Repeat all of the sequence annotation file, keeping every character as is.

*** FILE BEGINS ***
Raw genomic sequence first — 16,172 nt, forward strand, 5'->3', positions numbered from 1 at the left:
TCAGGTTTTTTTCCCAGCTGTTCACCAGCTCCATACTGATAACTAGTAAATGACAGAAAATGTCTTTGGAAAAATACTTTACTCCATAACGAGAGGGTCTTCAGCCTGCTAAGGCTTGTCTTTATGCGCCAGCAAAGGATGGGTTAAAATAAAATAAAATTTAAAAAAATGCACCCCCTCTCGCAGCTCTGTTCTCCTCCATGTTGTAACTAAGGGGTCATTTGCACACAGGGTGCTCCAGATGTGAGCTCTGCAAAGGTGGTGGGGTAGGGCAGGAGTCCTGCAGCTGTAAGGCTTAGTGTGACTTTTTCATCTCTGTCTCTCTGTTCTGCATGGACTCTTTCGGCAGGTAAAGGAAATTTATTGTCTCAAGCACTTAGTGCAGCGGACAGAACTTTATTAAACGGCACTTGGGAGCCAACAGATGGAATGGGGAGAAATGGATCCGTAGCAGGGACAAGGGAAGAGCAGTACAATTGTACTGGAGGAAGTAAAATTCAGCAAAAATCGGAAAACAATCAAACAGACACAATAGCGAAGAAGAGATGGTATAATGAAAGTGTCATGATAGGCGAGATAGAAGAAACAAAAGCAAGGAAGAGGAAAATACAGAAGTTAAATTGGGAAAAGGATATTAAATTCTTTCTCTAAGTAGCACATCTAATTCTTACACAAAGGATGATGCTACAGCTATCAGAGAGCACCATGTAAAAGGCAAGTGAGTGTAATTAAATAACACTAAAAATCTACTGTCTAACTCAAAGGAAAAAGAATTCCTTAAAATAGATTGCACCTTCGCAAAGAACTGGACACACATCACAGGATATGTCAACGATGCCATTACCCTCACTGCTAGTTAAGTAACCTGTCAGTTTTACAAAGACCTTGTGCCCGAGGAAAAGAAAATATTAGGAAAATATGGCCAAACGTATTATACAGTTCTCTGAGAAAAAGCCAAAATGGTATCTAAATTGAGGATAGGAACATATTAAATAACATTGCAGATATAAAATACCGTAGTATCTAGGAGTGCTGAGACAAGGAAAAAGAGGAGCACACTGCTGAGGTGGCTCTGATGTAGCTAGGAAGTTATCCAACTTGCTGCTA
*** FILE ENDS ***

Raw genomic sequence first — 16,172 nt, forward strand, 5'->3', positions numbered from 1 at the left:
TCAGGTTTTTTTCCCAGCTGTTCACCAGCTCCATACTGATAACTAGTAAATGACAGAAAATGTCTTTGGAAAAATACTTTACTCCATAACGAGAGGGTCTTCAGCCTGCTAAGGCTTGTCTTTATGCGCCAGCAAAGGATGGGTTAAAATAAAATAAAATTTAAAAAAATGCACCCCCTCTCGCAGCTCTGTTCTCCTCCATGTTGTAACTAAGGGGTCATTTGCACACAGGGTGCTCCAGATGTGAGCTCTGCAAAGGTGGTGGGGTAGGGCAGGAGTCCTGCAGCTGTAAGGCTTAGTGTGACTTTTTCATCTCTGTCTCTCTGTTCTGCATGGACTCTTTCGGCAGGTAAAGGAAATTTATTGTCTCAAGCACTTAGTGCAGCGGACAGAACTTTATTAAACGGCACTTGGGAGCCAACAGATGGAATGGGGAGAAATGGATCCGTAGCAGGGACAAGGGAAGAGCAGTACAATTGTACTGGAGGAAGTAAAATTCAGCAAAAATCGGAAAACAATCAAACAGACACAATAGCGAAGAAGAGATGGTATAATGAAAGTGTCATGATAGGCGAGATAGAAGAAACAAAAGCAAGGAAGAGGAAAATACAGAAGTTAAATTGGGAAAAGGATATTAAATTCTTTCTCTAAGTAGCACATCTAATTCTTACACAAAGGATGATGCTACAGCTATCAGAGAGCACCATGTAAAAGGCAAGTGAGTGTAATTAAATAACACTAAAAATCTACTGTCTAACTCAAAGGAAAAAGAATTCCTTAAAATAGATTGCACCTTCGCAAAGAACTGGACACACATCACAGGATATGTCAACGATGCCATTACCCTCACTGCTAGTTAAGTAACCTGTCAGTTTTACAAAGACCTTGTGCCCGAGGAAAAGAAAATATTAGGAAAATATGGCCAAACGTATTATACAGTTCTCTGAGAAAAAGCCAAAATGGTATCTAAATTGAGGATAGGAACATATTAAATAACATTGCAGATATAAAATACCGTAGTATCTAGGAGTGCTGAGACAAGGAAAAAGAGGAGCACACTGCTGAGGTGGCTCTGATGTAGCTAGGAAGTTATCCAACTTGCTGCTA